Home Away from Home - Winter 2020 travel blog





If we did not turn on the TV or read the news, we almost would not know that the world is in crisis with the COVID-19 pandemic. We have been living a semi-quarantined, socially distant life much of the winter, I guess. We go to the grocery store every 4 - 5 days list in hand and find most of the items on that list. The atmosphere in the store is busy, but not manic. After talking to friends at home, it is clear to us that we are better off here than there. Here we can stay outside in the fresh air for hours, ride our bikes for exercise, chat with our fellow campers without getting too close. So we have cancelled recently made plans, re-ordered our mail to be forwarded to the campground once again, and will stay put for another month. We hear that some county and all state parks in Florida have been closed, but we own the land we are sitting on and guess that we can stay on it as long as we would like. We were able to reschedule our motor home service call in South Carolina and once that's done, we will make our way home in weather that's unlikely to be treacherous. That's the plan as of today.

Restaurants in Florida are still open as long as seating is 50% of normal capacity. So we traveled back to Port Canaveral for a seafood meal to show our financial support for restaurants that have no customers from the ships to serve. There we saw six ships tied up at the pier huddled closed together. Seven ships call Port Canaveral home, so they are taking turns tying up to provision and get fresh water and bobbing around out at sea. From what we read the cruise companies are handling this in different ways. Some have sent their crews home, a dangerous move in my opinion since when the time comes to resume normal life, they might need to be tested and verified as safe. Others have allowed their sequestered crews to move into passenger cabins where they can be more comfortable and eat cruise food and watch movies in the ship theater. It's nice to think of them having the fun we planned to be having. The cruise companies are bleeding money no matter what they do, although some have offered themselves up as surplus housing for sick people. This is not necessarily a move out of the goodness of their hearts. They've done this after some weather disasters and charged us taxpayers a pretty penny for this service.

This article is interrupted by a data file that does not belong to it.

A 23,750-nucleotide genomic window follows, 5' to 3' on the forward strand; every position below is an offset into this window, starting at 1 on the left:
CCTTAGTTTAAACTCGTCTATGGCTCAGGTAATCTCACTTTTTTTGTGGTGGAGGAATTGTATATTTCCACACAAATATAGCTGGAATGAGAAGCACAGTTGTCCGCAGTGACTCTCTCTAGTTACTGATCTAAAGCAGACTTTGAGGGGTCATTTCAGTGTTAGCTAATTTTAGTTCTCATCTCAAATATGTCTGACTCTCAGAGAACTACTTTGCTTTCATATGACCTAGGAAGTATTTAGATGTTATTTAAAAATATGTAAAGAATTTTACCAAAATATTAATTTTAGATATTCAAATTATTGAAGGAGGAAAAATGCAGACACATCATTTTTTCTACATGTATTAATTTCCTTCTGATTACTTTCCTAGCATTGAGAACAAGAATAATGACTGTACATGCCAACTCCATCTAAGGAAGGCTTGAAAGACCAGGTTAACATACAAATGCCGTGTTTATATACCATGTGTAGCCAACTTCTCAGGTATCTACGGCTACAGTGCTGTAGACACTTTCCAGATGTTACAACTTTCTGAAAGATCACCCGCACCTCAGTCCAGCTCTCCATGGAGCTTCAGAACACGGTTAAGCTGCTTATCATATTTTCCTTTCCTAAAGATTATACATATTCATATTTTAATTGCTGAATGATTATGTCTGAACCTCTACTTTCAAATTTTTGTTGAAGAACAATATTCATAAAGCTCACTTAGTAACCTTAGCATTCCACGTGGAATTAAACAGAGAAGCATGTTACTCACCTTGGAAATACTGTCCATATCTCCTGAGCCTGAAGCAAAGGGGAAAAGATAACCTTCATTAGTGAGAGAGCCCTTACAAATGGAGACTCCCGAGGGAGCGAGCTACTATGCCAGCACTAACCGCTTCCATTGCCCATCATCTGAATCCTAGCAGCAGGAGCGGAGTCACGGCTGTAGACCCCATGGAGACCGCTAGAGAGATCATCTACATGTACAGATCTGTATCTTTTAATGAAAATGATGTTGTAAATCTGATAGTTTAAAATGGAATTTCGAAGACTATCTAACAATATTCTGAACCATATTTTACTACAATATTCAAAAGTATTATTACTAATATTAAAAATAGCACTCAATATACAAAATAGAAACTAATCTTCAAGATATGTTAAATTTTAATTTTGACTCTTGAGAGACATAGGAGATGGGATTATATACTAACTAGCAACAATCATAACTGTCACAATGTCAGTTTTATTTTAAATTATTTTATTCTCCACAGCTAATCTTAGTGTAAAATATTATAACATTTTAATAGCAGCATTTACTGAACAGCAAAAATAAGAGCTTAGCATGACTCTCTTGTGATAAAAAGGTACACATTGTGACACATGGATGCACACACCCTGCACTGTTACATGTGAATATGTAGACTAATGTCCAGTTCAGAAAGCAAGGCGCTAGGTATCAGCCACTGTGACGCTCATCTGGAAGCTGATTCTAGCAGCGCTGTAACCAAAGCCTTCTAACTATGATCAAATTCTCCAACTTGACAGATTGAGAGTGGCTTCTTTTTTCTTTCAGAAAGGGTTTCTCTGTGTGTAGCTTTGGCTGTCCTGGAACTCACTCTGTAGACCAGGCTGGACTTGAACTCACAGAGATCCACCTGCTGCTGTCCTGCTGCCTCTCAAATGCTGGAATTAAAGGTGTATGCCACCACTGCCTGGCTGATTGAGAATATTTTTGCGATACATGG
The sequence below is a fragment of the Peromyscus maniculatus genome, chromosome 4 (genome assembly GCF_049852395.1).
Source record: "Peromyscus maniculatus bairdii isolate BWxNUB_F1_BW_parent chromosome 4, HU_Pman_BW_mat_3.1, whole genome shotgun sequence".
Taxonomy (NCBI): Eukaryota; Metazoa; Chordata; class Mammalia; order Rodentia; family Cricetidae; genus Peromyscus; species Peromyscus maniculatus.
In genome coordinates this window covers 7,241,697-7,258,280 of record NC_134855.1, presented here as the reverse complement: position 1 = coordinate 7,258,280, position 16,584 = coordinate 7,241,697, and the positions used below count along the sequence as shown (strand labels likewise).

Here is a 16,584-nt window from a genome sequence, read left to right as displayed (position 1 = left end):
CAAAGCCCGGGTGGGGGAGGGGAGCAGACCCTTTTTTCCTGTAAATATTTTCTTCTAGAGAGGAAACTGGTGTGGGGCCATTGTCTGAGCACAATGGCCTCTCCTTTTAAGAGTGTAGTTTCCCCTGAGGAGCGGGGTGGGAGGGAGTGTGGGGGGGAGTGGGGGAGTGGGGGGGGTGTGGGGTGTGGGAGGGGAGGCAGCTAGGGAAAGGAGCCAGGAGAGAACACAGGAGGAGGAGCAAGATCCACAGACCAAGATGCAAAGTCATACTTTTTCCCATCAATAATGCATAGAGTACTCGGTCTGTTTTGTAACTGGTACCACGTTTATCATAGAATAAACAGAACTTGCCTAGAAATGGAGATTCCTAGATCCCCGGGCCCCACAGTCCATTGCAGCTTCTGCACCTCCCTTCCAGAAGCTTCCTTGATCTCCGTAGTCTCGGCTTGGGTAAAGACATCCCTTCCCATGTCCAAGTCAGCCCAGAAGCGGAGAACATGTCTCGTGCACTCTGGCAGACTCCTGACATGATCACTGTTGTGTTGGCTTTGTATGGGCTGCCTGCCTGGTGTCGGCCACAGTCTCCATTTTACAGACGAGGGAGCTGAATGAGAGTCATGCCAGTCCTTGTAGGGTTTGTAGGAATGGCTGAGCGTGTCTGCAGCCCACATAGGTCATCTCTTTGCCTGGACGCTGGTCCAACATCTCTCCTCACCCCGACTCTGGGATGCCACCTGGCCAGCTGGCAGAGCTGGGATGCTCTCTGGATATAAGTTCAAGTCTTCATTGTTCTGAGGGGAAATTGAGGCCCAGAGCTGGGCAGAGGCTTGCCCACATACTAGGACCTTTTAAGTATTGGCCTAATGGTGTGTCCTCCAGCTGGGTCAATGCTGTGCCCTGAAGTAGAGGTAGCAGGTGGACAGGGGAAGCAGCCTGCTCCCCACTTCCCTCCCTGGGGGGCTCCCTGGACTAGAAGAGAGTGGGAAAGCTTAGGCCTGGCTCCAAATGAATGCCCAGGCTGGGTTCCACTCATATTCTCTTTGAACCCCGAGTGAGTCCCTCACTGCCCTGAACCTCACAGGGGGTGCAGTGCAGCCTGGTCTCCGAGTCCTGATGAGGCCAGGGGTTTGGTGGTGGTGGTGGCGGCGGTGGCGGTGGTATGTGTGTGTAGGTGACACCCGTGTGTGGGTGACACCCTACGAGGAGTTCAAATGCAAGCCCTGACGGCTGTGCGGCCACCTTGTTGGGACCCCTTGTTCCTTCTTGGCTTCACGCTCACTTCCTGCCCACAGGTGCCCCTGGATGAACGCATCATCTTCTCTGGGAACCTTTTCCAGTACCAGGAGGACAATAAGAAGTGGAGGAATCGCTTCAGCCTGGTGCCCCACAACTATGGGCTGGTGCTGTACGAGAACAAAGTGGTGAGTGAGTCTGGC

SpaceX is still firing rockets. We saw the latest launch from outside our front door. It's reassuring to see some aspects of normal life that are still normal.

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